European Union ministers have approved plans on Tuesday (23 May) to force social media companies such as Facebook, Twitter and Google to deal with videos containing hate speeches that have been posted on their platforms.

The proposals will be the first legislation at EU-level targeting the online world. They will however have to be agreed with the European Parliament before becoming law.

The approval comes just a day after a suicide bomber killed at least 22 people and injured dozens others at an Ariana Grande concert in Manchester.

Under the proposal, social media platforms that offer videos as an "essential part" of their services, will have to take measures to block videos with hate speech, incitement to hatred and content justifying terrorism from their sites.

This could include setting up mechanisms for users to flag such content, Reuters reported.

Hundreds internal documents from Facebook reveal the policies that guide moderators on what content users can and cannot post on the site. Reuters/Philippe Wojazer

"We need to take into account new ways of watching videos, and find the right balance to encourage innovative services, promote European films, protect children and tackle hate speech in a better way," said Andrus Ansip, EU Commission vice president for the digital single market.

Mashable UK said that although no timeline has been put forward for the parliamentary vote on the proposal, Ansip has said that it would happen "in the coming weeks."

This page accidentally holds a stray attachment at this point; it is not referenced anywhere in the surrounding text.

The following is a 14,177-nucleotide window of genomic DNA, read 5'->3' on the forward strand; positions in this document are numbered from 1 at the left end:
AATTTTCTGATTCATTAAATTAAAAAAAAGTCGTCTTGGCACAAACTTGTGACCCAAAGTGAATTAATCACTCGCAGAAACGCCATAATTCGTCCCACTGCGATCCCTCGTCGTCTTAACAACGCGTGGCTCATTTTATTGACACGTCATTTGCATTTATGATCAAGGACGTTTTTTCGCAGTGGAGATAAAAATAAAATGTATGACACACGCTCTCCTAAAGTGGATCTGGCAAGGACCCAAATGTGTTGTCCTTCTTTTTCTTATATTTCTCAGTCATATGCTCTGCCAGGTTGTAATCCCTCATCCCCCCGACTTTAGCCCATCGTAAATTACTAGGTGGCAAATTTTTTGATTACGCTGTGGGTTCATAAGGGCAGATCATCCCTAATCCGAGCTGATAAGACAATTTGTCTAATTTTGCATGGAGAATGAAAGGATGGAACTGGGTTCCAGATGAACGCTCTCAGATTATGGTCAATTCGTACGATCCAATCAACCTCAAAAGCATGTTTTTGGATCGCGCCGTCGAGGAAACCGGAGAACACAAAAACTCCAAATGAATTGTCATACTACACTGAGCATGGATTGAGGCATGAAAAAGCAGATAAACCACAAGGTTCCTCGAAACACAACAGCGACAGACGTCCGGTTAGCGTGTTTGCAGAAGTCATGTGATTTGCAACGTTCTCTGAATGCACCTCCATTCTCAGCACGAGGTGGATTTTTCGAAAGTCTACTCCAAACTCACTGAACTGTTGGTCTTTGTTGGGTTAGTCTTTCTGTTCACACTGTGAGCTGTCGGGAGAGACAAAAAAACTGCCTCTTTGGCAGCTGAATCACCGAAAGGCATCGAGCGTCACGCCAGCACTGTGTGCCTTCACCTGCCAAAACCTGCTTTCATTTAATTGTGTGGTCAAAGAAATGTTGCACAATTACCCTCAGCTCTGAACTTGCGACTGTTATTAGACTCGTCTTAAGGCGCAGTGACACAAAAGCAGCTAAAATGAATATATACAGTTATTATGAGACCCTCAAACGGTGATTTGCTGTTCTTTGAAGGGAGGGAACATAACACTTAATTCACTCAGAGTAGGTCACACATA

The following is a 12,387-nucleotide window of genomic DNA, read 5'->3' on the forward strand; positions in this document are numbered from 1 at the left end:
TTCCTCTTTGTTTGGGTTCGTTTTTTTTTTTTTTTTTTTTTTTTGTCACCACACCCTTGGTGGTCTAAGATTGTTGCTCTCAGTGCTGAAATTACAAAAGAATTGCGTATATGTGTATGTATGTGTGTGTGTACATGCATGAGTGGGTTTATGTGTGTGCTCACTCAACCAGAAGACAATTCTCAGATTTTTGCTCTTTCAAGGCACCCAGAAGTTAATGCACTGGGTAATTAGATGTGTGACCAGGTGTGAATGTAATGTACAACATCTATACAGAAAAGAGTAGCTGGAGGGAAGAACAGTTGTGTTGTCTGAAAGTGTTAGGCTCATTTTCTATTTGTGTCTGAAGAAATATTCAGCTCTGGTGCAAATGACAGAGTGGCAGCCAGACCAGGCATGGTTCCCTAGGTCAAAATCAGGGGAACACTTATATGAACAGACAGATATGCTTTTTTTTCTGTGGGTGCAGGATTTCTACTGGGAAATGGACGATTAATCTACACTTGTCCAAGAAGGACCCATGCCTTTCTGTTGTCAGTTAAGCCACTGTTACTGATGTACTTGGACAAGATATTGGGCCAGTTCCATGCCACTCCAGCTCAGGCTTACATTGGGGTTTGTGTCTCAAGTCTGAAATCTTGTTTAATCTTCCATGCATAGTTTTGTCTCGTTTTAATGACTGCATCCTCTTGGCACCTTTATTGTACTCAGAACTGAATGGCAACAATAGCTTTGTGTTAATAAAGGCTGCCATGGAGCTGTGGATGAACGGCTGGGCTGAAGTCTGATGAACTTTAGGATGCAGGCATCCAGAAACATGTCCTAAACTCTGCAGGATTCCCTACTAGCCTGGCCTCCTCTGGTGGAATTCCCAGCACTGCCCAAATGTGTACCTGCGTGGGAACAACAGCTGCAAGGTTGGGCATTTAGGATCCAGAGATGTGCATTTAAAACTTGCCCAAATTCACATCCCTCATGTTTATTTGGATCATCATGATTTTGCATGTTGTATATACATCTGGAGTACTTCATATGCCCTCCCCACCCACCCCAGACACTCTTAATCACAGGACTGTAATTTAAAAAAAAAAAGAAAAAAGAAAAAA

The proposals put forward will not cover live streaming like Facebook Live. It will be confined to videos stored on the social media's platform, an EU diplomat told Reuters.

The proposals also include the imposition of a 30% quota of European films and television shows on video streaming platforms such as Netflix and Amazon Prime Video. Previously, the European Commission had proposed a 20% quota, Reuters said.

Member states will also be able to request video-sharing platforms to contribute financially to the production of European works in the country where they are established and also where they target audiences.

The ruling is part of an update to the EU's Audiovisual Media Services Directive issued a year ago that dealt with online hate speech as well as the protection of children from offensive online content. It also required investment in European-made content distributed online.

Social media platforms struggling to police their sites

A recent leak into how Facebook polices postings on its platform have shown that is a difficult task. It has nearly two billion users and 4,500 moderators have just a matter of seconds to decide whether to allow a posting.

A Guardian report highlighted how guidelines on Facebook postings show the reluctance of the social media platform to delete videos of death and self-harm because it does not want to censor its users.

Google's YouTube faces a similar challenge. Recently, local media reported how big companies were advertising next to extremist videos promoting hate, violence and terror.

Mashable UK noted that Germany recently approved a bill that would see social platforms slapped with fines of up to €50m if hate speech is not removed from the sites within 24 hours of being flagged.